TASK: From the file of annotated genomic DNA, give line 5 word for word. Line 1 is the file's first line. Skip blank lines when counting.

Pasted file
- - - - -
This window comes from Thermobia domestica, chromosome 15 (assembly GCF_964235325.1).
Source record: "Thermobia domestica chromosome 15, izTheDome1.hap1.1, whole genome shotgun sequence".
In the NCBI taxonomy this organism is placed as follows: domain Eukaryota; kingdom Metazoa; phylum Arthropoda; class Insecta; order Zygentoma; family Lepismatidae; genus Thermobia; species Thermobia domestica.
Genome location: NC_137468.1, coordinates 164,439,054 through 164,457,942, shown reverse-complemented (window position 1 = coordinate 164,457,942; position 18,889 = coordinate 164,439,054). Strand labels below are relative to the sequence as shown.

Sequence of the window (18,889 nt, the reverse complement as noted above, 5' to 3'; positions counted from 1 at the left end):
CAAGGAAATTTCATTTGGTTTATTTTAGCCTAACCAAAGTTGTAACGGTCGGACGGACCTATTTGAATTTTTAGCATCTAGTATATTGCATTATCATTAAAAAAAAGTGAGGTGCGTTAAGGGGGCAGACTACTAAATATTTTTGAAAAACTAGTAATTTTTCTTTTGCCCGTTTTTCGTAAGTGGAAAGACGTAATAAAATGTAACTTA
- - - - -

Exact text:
Sequence of the window (18,889 nt, the reverse complement as noted above, 5' to 3'; positions counted from 1 at the left end):